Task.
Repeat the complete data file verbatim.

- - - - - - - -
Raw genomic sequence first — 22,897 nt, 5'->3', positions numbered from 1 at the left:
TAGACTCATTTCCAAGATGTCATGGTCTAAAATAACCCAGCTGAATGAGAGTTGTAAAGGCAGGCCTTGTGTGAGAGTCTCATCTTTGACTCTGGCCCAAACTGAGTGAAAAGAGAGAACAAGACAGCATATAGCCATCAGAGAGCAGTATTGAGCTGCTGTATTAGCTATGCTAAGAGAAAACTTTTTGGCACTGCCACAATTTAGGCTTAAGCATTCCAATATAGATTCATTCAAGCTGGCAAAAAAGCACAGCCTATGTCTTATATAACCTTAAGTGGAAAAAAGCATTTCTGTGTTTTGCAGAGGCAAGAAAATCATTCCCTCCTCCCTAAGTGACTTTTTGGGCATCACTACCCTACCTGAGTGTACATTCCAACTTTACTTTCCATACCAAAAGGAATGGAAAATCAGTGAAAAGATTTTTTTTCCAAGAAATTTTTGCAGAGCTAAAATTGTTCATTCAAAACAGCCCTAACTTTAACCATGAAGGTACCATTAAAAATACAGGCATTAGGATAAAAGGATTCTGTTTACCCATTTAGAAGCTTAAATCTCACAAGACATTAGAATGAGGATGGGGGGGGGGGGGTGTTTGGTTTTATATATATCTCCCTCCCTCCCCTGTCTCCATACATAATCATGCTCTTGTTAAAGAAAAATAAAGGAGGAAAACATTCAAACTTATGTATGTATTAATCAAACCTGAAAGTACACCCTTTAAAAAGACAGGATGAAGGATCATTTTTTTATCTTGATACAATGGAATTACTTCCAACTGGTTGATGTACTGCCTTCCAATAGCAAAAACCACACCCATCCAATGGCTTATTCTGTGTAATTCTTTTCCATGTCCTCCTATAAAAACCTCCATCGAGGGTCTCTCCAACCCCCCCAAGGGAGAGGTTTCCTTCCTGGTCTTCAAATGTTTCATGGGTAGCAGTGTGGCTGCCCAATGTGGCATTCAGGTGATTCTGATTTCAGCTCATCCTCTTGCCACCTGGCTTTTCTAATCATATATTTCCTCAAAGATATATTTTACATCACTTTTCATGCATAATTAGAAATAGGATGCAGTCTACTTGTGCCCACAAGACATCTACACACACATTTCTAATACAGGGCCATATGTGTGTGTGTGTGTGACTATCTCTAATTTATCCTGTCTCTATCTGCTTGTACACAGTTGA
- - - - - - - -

Raw genomic sequence first — 22,897 nt, 5'->3', positions numbered from 1 at the left:
TAGACTCATTTCCAAGATGTCATGGTCTAAAATAACCCAGCTGAATGAGAGTTGTAAAGGCAGGCCTTGTGTGAGAGTCTCATCTTTGACTCTGGCCCAAACTGAGTGAAAAGAGAGAACAAGACAGCATATAGCCATCAGAGAGCAGTATTGAGCTGCTGTATTAGCTATGCTAAGAGAAAACTTTTTGGCACTGCCACAATTTAGGCTTAAGCATTCCAATATAGATTCATTCAAGCTGGCAAAAAAGCACAGCCTATGTCTTATATAACCTTAAGTGGAAAAAAGCATTTCTGTGTTTTGCAGAGGCAAGAAAATCATTCCCTCCTCCCTAAGTGACTTTTTGGGCATCACTACCCTACCTGAGTGTACATTCCAACTTTACTTTCCATACCAAAAGGAATGGAAAATCAGTGAAAAGATTTTTTTTCCAAGAAATTTTTGCAGAGCTAAAATTGTTCATTCAAAACAGCCCTAACTTTAACCATGAAGGTACCATTAAAAATACAGGCATTAGGATAAAAGGATTCTGTTTACCCATTTAGAAGCTTAAATCTCACAAGACATTAGAATGAGGATGGGGGGGGGGGGGTGTTTGGTTTTATATATATCTCCCTCCCTCCCCTGTCTCCATACATAATCATGCTCTTGTTAAAGAAAAATAAAGGAGGAAAACATTCAAACTTATGTATGTATTAATCAAACCTGAAAGTACACCCTTTAAAAAGACAGGATGAAGGATCATTTTTTTATCTTGATACAATGGAATTACTTCCAACTGGTTGATGTACTGCCTTCCAATAGCAAAAACCACACCCATCCAATGGCTTATTCTGTGTAATTCTTTTCCATGTCCTCCTATAAAAACCTCCATCGAGGGTCTCTCCAACCCCCCCAAGGGAGAGGTTTCCTTCCTGGTCTTCAAATGTTTCATGGGTAGCAGTGTGGCTGCCCAATGTGGCATTCAGGTGATTCTGATTTCAGCTCATCCTCTTGCCACCTGGCTTTTCTAATCATATATTTCCTCAAAGATATATTTTACATCACTTTTCATGCATAATTAGAAATAGGATGCAGTCTACTTGTGCCCACAAGACATCTACACACACATTTCTAATACAGGGCCATATGTGTGTGTGTGTGTGACTATCTCTAATTTATCCTGTCTCTATCTGCTTGTACACAGTTGA